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The boss of BP is the latest business figure to wade in against a Yes vote in Scotland's forthcoming referendum on independence.
Bob Dudley is warning of "big uncertainties" ahead should Scots vote Yes, although his company would continue to invest in their country.
Of course it will, unless it can perform a technological miracle and relocate North Sea oil and gas deposits elsewhere.
Dudley also makes clear his personal view that "Great Britain is great and it ought to stay together."
His remarks epitomise the weaknesses of both the pro- and anti-independence campaigns.
His apparent fears are for a separate Scotland's future currency arrangements. Scottish First Minister and SNP leader Alex Salmond has made it clear that his party would wish to retain sterling should it win the vote in September.
At the same time, Bank of England chief Mark Carney insists that retention would come at a price to Scottish sovereignty.
In a blatant breach of Civil Service neutrality, a Treasury analysis confirms his stance.
A Scottish government would not be free to set its own taxing, borrowing and spending levels or issue its own chosen volume of sterling-denominated bonds without the supervision and approval of the Bank of England and Treasury in London.
And that's before taking into account the inevitable and detailed interference of the unelected European Commission and the unaccountable European Central Bank in the financial and economic affairs of an independent Scotland.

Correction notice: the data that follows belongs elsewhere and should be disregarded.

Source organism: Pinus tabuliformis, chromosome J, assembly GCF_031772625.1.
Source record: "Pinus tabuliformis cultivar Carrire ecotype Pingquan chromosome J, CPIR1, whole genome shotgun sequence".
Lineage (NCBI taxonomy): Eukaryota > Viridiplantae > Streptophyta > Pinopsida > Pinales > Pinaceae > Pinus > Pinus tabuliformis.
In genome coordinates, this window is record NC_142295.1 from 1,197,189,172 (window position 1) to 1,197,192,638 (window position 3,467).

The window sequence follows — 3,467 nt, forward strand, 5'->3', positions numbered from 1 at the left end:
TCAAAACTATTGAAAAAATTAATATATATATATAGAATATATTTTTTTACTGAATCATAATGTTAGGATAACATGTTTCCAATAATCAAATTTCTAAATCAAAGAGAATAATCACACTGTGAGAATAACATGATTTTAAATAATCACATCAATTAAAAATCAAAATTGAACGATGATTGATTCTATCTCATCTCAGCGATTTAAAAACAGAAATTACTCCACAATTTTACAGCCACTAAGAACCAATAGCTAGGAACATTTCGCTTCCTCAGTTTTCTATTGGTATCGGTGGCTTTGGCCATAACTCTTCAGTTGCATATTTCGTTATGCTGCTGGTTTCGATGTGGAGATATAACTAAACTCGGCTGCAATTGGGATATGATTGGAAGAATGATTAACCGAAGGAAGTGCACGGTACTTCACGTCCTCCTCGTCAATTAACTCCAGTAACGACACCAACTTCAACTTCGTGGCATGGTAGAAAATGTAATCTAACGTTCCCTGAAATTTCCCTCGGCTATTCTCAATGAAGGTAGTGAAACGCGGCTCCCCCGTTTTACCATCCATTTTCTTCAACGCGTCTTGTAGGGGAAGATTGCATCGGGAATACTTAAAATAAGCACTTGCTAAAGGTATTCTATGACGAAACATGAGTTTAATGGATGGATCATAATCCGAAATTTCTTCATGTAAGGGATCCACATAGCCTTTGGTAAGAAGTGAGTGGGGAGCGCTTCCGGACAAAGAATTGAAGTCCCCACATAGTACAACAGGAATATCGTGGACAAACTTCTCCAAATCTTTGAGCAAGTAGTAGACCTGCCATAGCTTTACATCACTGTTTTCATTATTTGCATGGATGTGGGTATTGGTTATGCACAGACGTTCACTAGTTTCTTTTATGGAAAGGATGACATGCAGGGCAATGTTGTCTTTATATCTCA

Here lies a fatal weakness in the Yes camp.
Its vision of independence is a mirage. And while a mirage can look very attractive to a weary traveller, sooner or later reality reveals itself.
A genuinely free and self-governing Scotland would have its own currency - even if it decided to track the pound sterling - and its own economic and financial policies.
It would decide its own defence and foreign policy, not allow it to be dictated by Nato chiefs and EU High Commissioner Baroness Ashton.
If the primary purpose of independence is to serve the interests of the mass of Scottish people, Yes campaigners should make clear their willingness to reconsider membership of the EU and Nato, which serve the interests of transnational corporations such as BP.
In fact, they should raise the issue of ownership and control of Scotland's natural resources, not least those beneath its territorial waters.
At the same time, emotional appeals to a British patriotism blighted by the crimes of imperialism are no guarantee of a No result in September.
Nor do they deserve to be, any more than the other reactionary and scaremongering slops being served up by Better Together.
There is a progressive case for maintaining the unity of the peoples of Scotland, England and Wales, based on their common interests and working-class organisations.
The corporate unity of BP and other monopolies will continue regardless, utilising British state power and playing countries and workers off against each other.
There is also a progressive case for maximising devolved powers to parliaments in Scotland, Wales and to the English regions so that they can act in people's real interests without splitting us apart in the face of monopoly capital.
The failure of both official campaigns to advance them is why neither deserves victory on September 18 this year.
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